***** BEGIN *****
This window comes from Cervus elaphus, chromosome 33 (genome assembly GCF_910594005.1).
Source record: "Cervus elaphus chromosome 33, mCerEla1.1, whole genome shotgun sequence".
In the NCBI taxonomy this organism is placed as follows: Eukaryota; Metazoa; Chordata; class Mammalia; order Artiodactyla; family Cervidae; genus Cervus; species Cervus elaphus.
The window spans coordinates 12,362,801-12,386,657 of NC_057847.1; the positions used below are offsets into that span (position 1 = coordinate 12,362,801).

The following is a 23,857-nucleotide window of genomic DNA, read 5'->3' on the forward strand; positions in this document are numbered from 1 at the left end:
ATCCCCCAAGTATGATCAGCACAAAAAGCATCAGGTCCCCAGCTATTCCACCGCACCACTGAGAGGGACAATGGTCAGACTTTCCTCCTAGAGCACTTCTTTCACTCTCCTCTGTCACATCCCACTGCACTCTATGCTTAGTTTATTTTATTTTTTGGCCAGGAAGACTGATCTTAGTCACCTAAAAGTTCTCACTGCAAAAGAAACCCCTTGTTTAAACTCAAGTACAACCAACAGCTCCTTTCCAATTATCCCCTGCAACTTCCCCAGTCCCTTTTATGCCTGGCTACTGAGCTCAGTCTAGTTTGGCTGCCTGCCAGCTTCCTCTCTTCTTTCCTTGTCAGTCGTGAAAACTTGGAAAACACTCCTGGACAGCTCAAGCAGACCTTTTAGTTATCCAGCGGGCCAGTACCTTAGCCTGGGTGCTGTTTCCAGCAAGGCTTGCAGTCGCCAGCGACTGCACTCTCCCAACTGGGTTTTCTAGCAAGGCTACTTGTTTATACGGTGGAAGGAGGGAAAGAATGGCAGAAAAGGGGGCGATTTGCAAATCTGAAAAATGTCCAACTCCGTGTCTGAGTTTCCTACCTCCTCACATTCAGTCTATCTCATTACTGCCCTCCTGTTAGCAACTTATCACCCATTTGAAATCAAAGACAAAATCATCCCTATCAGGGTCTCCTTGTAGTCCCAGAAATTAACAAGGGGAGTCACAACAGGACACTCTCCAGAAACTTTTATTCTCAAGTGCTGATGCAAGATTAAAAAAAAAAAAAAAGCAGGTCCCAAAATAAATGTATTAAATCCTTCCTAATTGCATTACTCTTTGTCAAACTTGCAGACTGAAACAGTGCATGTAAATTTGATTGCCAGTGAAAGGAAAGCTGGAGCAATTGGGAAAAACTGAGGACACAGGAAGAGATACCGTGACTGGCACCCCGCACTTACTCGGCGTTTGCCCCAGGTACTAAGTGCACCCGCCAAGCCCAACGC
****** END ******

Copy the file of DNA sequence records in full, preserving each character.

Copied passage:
This window comes from Cervus elaphus, chromosome 33 (genome assembly GCF_910594005.1).
Source record: "Cervus elaphus chromosome 33, mCerEla1.1, whole genome shotgun sequence".
In the NCBI taxonomy this organism is placed as follows: Eukaryota; Metazoa; Chordata; class Mammalia; order Artiodactyla; family Cervidae; genus Cervus; species Cervus elaphus.
The window spans coordinates 12,362,801-12,386,657 of NC_057847.1; the positions used below are offsets into that span (position 1 = coordinate 12,362,801).

The following is a 23,857-nucleotide window of genomic DNA, read 5'->3' on the forward strand; positions in this document are numbered from 1 at the left end:
ATCCCCCAAGTATGATCAGCACAAAAAGCATCAGGTCCCCAGCTATTCCACCGCACCACTGAGAGGGACAATGGTCAGACTTTCCTCCTAGAGCACTTCTTTCACTCTCCTCTGTCACATCCCACTGCACTCTATGCTTAGTTTATTTTATTTTTTGGCCAGGAAGACTGATCTTAGTCACCTAAAAGTTCTCACTGCAAAAGAAACCCCTTGTTTAAACTCAAGTACAACCAACAGCTCCTTTCCAATTATCCCCTGCAACTTCCCCAGTCCCTTTTATGCCTGGCTACTGAGCTCAGTCTAGTTTGGCTGCCTGCCAGCTTCCTCTCTTCTTTCCTTGTCAGTCGTGAAAACTTGGAAAACACTCCTGGACAGCTCAAGCAGACCTTTTAGTTATCCAGCGGGCCAGTACCTTAGCCTGGGTGCTGTTTCCAGCAAGGCTTGCAGTCGCCAGCGACTGCACTCTCCCAACTGGGTTTTCTAGCAAGGCTACTTGTTTATACGGTGGAAGGAGGGAAAGAATGGCAGAAAAGGGGGCGATTTGCAAATCTGAAAAATGTCCAACTCCGTGTCTGAGTTTCCTACCTCCTCACATTCAGTCTATCTCATTACTGCCCTCCTGTTAGCAACTTATCACCCATTTGAAATCAAAGACAAAATCATCCCTATCAGGGTCTCCTTGTAGTCCCAGAAATTAACAAGGGGAGTCACAACAGGACACTCTCCAGAAACTTTTATTCTCAAGTGCTGATGCAAGATTAAAAAAAAAAAAAAAGCAGGTCCCAAAATAAATGTATTAAATCCTTCCTAATTGCATTACTCTTTGTCAAACTTGCAGACTGAAACAGTGCATGTAAATTTGATTGCCAGTGAAAGGAAAGCTGGAGCAATTGGGAAAAACTGAGGACACAGGAAGAGATACCGTGACTGGCACCCCGCACTTACTCGGCGTTTGCCCCAGGTACTAAGTGCACCCGCCAAGCCCAACGC